Wednesday, March 27, 2013

From "Tintern Abbey"

--That time is past,
      And all its aching joys are now no more,
      And all its dizzy raptures. Not for this
      Faint I, nor mourn nor murmur, other gifts
      Have followed; for such loss, I would believe,
      Abundant recompence. For I have learned
      To look on nature, not as in the hour
      Of thoughtless youth; but hearing oftentimes                    90
      The still, sad music of humanity,
      Nor harsh nor grating, though of ample power
      To chasten and subdue. And I have felt
      A presence that disturbs me with the joy
      Of elevated thoughts; a sense sublime
      Of something far more deeply interfused,
      Whose dwelling is the light of setting suns,
      And the round ocean and the living air,
      And the blue sky, and in the mind of man;
      A motion and a spirit, that impels                             100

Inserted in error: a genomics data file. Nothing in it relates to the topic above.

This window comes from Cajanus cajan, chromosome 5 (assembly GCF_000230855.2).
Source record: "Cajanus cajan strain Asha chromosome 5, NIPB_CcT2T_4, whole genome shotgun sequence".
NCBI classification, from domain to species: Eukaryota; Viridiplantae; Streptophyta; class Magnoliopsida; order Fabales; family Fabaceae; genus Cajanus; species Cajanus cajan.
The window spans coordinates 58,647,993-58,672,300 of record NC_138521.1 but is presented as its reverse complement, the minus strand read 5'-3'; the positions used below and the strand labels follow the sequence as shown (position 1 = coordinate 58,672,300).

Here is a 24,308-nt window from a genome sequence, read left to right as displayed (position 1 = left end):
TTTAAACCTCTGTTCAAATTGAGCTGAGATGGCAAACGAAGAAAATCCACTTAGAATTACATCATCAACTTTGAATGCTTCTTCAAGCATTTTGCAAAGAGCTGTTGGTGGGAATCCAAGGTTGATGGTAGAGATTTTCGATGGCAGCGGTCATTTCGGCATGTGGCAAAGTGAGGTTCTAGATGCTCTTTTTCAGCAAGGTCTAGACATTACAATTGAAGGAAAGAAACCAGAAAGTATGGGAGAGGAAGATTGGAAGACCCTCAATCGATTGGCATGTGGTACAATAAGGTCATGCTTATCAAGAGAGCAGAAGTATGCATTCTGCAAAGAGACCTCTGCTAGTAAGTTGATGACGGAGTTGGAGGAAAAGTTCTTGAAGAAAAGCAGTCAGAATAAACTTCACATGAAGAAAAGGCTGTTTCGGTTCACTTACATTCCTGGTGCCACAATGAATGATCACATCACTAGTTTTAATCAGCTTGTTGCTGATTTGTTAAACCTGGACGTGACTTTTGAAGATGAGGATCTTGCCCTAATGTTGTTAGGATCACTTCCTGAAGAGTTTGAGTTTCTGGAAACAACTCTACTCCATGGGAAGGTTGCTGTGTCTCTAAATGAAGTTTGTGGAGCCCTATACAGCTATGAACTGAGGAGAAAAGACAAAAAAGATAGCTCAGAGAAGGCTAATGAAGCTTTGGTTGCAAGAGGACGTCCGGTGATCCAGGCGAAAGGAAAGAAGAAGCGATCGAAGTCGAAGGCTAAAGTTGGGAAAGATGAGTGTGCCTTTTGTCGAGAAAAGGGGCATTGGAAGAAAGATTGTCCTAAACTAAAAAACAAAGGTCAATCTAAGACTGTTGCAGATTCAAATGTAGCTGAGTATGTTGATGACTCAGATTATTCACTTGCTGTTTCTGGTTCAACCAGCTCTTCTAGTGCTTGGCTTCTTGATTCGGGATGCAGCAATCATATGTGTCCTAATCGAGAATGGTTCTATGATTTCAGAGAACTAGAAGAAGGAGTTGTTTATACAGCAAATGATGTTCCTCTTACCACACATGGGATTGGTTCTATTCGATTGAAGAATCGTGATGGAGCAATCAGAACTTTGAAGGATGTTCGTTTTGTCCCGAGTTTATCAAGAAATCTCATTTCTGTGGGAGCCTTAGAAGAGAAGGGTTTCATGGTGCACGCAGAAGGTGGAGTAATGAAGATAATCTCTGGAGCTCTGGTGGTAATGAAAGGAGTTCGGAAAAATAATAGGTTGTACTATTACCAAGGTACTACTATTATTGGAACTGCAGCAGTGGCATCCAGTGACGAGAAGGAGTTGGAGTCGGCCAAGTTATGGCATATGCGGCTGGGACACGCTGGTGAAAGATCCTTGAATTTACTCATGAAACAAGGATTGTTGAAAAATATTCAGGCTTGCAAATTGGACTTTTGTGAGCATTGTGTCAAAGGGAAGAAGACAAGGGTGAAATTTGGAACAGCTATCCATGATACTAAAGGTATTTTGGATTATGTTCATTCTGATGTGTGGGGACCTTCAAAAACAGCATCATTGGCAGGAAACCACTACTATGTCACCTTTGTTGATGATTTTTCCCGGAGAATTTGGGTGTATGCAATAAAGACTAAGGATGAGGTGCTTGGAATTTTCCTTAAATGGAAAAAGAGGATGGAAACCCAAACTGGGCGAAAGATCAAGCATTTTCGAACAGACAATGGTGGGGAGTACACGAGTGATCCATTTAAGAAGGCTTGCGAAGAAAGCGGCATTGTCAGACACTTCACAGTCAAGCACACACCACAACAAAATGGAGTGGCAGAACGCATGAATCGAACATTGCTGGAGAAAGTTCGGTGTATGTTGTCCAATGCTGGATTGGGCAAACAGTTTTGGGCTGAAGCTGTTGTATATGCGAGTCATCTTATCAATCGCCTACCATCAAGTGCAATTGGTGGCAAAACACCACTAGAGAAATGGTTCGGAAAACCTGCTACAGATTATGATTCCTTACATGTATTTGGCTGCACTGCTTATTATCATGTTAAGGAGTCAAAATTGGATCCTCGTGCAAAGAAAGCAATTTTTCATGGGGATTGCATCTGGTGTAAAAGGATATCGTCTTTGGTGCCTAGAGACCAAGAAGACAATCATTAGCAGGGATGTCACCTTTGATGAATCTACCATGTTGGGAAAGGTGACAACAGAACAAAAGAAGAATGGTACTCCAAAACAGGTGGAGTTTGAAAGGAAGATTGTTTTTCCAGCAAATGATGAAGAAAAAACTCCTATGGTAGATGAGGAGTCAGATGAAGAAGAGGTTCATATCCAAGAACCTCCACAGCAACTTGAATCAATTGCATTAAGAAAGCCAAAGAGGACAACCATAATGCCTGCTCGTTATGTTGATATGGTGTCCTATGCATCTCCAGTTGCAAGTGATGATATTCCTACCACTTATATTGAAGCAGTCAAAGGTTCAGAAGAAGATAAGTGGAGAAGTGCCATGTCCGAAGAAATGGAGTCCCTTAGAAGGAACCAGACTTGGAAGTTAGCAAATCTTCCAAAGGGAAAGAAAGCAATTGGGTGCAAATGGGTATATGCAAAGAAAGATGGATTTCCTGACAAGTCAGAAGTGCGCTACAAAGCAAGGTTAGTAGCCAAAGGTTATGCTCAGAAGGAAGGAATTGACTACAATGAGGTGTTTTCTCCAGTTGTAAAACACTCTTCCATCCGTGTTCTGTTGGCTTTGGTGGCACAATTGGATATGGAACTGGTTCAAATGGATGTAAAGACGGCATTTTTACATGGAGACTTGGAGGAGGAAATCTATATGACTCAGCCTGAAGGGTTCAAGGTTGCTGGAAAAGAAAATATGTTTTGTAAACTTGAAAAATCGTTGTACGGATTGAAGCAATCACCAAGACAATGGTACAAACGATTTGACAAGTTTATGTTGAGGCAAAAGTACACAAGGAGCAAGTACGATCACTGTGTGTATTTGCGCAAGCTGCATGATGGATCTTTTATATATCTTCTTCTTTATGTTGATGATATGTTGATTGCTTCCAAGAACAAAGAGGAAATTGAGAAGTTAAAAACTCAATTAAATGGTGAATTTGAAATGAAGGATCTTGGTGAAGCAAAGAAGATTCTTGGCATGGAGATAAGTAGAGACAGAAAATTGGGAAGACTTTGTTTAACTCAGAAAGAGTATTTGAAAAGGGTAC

All thinking things, all objects of all thought,
      And rolls through all things. Therefore am I still
      A lover of the meadows and the woods,
      And mountains; and of all that we behold
      From this green earth; of all the mighty world
      Of eye, and ear,--both what they half create,
      And what perceive; well pleased to recognise
      In nature and the language of the sense,
      The anchor of my purest thoughts, the nurse,
      The guide, the guardian of my heart, and soul                  110
      Of all my moral being.
 
-- William Wordsworth
 
 
Perfect, really, isn't it? 

2 comments:

Katherine C. James said...

"…And I have felt
A presence that disturbs me with the joy
Of elevated thoughts; a sense sublime;
Of something far more deeply interfused"

Yes. Perfect.

Marcheline said...

Yes.